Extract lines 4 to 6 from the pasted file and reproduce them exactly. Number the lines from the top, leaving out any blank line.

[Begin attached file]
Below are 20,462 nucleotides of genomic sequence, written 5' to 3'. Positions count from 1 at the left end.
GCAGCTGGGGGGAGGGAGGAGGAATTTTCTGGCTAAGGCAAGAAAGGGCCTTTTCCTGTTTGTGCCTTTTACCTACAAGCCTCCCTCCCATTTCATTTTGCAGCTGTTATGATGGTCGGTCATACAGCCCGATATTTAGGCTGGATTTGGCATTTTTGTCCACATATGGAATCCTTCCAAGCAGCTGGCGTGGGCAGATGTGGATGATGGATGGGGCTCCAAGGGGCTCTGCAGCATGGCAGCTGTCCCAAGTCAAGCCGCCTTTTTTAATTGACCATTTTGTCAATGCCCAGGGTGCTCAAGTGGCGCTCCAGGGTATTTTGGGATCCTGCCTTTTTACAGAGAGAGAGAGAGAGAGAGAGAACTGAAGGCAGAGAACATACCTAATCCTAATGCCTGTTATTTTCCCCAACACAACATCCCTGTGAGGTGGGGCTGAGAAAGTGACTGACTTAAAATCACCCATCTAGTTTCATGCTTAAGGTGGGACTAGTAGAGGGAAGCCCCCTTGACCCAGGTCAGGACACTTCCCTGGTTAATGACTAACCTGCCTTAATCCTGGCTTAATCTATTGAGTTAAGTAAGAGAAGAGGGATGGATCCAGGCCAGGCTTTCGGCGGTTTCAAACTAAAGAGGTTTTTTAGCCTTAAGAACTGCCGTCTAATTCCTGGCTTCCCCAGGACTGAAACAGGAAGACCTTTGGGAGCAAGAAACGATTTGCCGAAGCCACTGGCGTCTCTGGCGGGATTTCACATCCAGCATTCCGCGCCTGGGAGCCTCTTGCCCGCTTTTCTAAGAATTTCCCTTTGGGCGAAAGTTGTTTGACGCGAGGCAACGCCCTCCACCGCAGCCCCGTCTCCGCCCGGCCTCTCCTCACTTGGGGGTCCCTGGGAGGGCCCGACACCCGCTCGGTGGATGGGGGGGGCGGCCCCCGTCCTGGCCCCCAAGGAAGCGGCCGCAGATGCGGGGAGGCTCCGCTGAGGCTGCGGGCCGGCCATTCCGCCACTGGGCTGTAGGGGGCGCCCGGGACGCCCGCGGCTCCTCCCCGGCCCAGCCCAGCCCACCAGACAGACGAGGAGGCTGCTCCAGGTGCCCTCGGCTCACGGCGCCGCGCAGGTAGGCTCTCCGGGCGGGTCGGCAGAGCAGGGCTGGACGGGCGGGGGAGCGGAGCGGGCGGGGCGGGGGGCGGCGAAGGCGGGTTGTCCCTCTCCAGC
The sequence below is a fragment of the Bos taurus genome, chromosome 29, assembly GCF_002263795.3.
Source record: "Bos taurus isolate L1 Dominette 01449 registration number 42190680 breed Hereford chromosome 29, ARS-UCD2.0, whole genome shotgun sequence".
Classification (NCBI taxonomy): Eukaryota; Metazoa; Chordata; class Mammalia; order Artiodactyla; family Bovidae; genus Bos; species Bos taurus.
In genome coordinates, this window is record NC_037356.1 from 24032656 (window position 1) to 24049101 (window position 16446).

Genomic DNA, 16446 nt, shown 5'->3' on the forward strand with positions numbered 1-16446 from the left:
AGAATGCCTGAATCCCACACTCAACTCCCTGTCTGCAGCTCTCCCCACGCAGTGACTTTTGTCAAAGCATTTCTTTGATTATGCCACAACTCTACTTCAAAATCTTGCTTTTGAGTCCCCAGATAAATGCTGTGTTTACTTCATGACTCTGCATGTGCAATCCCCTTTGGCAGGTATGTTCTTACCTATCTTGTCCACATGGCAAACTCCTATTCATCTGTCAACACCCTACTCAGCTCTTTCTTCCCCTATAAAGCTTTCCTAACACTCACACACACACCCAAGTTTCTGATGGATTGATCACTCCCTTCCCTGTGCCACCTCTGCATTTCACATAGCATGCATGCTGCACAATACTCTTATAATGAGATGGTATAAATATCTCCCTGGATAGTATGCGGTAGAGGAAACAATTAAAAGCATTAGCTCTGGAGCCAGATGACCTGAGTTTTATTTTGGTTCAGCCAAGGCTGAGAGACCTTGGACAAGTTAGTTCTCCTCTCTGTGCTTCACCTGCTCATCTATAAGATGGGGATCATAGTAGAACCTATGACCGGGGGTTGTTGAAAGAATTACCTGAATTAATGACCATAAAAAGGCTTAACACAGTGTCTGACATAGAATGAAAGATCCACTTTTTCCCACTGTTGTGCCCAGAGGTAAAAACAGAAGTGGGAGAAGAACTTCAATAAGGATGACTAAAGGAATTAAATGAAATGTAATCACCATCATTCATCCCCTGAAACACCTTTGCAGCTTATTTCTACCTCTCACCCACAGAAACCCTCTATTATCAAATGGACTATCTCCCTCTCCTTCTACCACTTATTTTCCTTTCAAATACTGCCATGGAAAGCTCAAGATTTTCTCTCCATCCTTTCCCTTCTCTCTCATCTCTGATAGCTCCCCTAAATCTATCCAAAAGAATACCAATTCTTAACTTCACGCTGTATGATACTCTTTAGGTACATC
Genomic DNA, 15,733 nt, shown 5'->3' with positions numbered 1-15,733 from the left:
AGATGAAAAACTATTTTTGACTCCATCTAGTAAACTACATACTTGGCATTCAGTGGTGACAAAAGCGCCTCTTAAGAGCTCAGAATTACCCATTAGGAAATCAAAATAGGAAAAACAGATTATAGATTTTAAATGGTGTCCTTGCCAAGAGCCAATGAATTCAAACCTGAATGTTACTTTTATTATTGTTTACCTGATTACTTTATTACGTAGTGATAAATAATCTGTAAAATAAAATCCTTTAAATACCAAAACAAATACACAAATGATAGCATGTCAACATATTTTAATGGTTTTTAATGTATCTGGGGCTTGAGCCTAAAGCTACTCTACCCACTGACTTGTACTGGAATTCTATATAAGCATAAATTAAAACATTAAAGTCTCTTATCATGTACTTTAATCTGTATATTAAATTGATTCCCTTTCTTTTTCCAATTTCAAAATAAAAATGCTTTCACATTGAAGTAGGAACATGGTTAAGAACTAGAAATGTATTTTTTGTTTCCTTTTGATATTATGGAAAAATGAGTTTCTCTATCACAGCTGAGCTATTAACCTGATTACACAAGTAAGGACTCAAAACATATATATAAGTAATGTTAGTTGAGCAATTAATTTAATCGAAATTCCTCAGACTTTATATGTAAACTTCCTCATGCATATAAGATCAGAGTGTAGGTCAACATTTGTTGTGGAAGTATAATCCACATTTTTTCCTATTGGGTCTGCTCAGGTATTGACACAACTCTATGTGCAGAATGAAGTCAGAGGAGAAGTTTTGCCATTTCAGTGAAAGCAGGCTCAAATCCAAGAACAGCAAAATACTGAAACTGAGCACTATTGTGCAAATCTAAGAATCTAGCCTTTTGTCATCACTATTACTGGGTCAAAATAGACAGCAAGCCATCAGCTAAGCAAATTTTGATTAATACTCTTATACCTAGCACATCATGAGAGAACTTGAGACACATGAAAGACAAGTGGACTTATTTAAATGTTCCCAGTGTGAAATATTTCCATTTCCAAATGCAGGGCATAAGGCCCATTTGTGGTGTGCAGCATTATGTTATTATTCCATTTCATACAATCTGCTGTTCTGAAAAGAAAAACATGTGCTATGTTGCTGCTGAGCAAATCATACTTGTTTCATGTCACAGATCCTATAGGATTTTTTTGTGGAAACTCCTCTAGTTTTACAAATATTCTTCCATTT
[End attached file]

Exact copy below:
Source record: "Bos taurus isolate L1 Dominette 01449 registration number 42190680 breed Hereford chromosome 29, ARS-UCD2.0, whole genome shotgun sequence".
Classification (NCBI taxonomy): Eukaryota; Metazoa; Chordata; class Mammalia; order Artiodactyla; family Bovidae; genus Bos; species Bos taurus.
In genome coordinates, this window is record NC_037356.1 from 24032656 (window position 1) to 24049101 (window position 16446).